Waiting may be hard, but it's filled with possibilities
Spaces in time and distance aren't necessarily empty. They're full of purpose.
Mary Knox Merrill – Staff/File
Waiting is the hardest part. I never realized that playing a musical instrument is as much about not making noise as about making noise – about not blowing your trumpet, not plucking the bass string, not hitting the drum. But learning to play solo or in unison, with syncopation or without, turns out to be a special kind of wait training. It is learning to put silences between sounds, and that is what makes the sounds so special.
I wouldn't have thought of this if an African drummer named Kevin Campbell hadn't come to the school at which I'm principal. When he was talking with the fifth-graders about the interstices between their hits on the djembe and conga drums, he used an interesting phrase: "Don't rush the spaces."
Since nature apparently "abhors a vacuum," it's hard not to rush in to fill spaces. As I thought about it, however, I realized that spaces in time and distance aren't necessarily empty. They are full of purpose. They contain silence, longing, anticipation – or room. Spaces hold something even when we see or hear nothing inside them.
Kevin's phrase caused me to start considering the number of temptations I experience in any given day to "rush the spaces" between "notes" of all kinds – and lots of things qualify as notes! Even simple, casual observation is a valuable skill and can't take place with depth and mindfulness if it is rushed.
For example, the kids at my school had been watching the monarch butterfly chrysalises in our dooryard. Should we think in terms of the "space" between caterpillar and winged insect? Or perhaps the space that the newly hatched butterfly takes to let its wings dry in preparation for flight? What does it think so as not to rush that space? And then as soon as it takes flight, it's got to rush the space – from here to Mexico!
In art class, when our students go out to draw the neighborhood buildings from a certain perspective, they are accustomed to not rushing the negative spaces. They discover that what's not told by their pencil lines or paint splotches is every bit as important as what is filled in on their paper.
The same can be said of narrative technique in writing. Any mystery writer knows that the mere mention of a door, or perhaps an old seaman's chest locked shut – having been recently discovered in, say, a dark recess of the attic of the derelict hardware store – is a tempting or even deliciously horrifying lack of description. Don't rush the spaces between words – and don't open that door ... just yet!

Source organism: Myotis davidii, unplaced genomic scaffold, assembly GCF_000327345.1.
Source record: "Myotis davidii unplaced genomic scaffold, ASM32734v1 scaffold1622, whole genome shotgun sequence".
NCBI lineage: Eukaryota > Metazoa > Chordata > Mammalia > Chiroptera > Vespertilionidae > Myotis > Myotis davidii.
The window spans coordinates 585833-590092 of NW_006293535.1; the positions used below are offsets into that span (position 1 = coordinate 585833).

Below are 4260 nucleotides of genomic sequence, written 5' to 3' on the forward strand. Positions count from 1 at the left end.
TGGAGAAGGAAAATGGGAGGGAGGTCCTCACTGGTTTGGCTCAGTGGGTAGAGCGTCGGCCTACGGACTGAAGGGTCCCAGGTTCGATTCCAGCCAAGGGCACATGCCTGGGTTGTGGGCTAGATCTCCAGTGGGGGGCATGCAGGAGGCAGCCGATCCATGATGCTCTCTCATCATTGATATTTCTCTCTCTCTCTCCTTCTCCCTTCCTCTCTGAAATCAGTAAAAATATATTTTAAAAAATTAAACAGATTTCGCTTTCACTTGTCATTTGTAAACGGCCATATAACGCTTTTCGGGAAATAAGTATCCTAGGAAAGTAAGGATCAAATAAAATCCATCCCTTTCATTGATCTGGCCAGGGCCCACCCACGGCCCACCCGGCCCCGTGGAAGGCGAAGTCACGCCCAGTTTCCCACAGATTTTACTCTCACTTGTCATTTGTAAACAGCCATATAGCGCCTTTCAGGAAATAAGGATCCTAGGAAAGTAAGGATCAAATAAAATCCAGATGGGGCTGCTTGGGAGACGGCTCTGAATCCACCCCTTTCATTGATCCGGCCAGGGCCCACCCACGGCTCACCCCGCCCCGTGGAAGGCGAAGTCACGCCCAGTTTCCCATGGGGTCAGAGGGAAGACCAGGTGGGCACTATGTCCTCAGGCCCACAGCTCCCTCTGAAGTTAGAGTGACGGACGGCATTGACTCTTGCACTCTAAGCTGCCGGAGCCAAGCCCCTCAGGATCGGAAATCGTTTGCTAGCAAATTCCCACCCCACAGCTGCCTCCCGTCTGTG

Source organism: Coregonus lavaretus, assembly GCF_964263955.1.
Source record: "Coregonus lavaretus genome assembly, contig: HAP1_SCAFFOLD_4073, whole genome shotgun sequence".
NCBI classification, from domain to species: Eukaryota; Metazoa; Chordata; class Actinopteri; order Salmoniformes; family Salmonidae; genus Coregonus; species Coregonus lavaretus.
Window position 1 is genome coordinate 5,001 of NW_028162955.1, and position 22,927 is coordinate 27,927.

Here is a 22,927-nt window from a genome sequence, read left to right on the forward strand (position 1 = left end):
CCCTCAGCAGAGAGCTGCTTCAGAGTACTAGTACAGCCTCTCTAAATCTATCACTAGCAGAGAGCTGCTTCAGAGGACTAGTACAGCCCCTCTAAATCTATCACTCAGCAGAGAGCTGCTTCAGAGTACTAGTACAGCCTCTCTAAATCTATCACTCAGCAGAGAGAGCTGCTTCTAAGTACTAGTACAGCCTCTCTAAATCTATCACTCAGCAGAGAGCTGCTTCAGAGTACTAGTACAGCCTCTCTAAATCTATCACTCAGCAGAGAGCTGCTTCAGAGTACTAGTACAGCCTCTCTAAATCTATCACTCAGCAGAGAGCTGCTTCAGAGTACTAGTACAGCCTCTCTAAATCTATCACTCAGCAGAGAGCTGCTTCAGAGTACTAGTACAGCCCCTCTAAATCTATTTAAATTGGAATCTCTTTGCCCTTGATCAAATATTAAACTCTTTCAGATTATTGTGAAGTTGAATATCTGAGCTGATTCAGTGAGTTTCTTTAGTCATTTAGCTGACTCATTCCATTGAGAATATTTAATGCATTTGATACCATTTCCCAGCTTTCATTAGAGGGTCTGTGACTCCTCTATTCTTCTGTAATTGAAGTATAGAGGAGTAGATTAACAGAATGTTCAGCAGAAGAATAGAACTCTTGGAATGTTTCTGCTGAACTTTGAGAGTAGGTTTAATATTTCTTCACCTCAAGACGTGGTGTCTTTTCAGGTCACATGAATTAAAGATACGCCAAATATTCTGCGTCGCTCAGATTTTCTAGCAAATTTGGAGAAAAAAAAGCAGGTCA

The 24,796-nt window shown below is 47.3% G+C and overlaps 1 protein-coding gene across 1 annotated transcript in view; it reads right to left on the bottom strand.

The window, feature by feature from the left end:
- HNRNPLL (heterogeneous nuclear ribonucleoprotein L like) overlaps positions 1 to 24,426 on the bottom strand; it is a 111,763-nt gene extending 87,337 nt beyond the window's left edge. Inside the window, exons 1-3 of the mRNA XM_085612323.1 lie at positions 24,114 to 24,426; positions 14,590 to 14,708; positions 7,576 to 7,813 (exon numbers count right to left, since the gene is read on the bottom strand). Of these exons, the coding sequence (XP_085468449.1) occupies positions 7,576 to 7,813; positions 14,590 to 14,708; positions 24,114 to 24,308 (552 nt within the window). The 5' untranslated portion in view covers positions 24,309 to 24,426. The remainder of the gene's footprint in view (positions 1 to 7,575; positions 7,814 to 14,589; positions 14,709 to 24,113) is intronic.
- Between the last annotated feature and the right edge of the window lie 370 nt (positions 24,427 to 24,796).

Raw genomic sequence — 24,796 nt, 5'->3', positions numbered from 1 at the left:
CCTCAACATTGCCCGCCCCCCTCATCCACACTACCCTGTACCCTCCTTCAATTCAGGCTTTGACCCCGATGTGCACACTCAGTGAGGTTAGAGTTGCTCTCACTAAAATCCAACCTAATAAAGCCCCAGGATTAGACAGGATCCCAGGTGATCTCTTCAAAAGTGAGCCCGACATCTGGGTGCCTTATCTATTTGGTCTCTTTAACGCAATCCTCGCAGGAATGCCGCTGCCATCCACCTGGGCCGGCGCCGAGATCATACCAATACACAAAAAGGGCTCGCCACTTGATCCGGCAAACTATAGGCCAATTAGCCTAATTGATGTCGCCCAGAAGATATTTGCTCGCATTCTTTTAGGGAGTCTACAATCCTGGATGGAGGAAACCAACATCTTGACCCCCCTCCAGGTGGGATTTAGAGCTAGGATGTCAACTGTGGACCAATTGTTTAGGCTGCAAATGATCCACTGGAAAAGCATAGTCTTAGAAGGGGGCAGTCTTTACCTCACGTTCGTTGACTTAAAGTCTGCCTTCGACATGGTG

Baseball's 60 feet, 6 inches of space between the pitcher's mound and the batter's box is one of the most sublime stretches of anticipation and longing in the known universe. The ballpark crowd certainly abhors a vacuum: "Swing batter!" Or, "No, don't swing!"
An instant's decision about timing and rhythm and space creates the grand-slam symphony or ignominious sour strikeout note. Don't rush the spaces between the curveball release and the swing of the bat.
A physicist might understand distances in time and space somewhat differently. Consider the interstellar voids we see in the night sky. And all that's observable by our eyes doesn't even add up to the quantum values for known matter. There must be something in the spaces that we don't yet understand. Spaces await description, definition, and scientific understanding. They contain dark matter, we conjecture, so we keep listening to the spaces filled with light-years.
So, waiting is anticipation, getting ready for that next beat, the next cadence, the next occasion to imitate Kevin on the djembe and echo his beguiling rhythms – or the opportunity to swing at whatever junk that lefty pitcher can muster, standing so confidently 60+ feet away. Waiting for that pitch can seem like a light-year.
Back at school, we are enjoying – not rushing – the spaces. We await the next time we'll get to sit in a circle and play the African drums. Until Kevin returns with his congas and djembes, a bunch of No. 10 cans, 5-gallon plastic buckets, and an old trash can will serve as the percussion section.
At recess, the students are rushing the space between 11:40 and noon – and between lunch and math class, too – as they take part in a glorious percussive chorus out behind the building.
Waiting may be the hardest part, but it's a space that's full of possibilities. As Milton wrote, "They also serve who only stand and wait."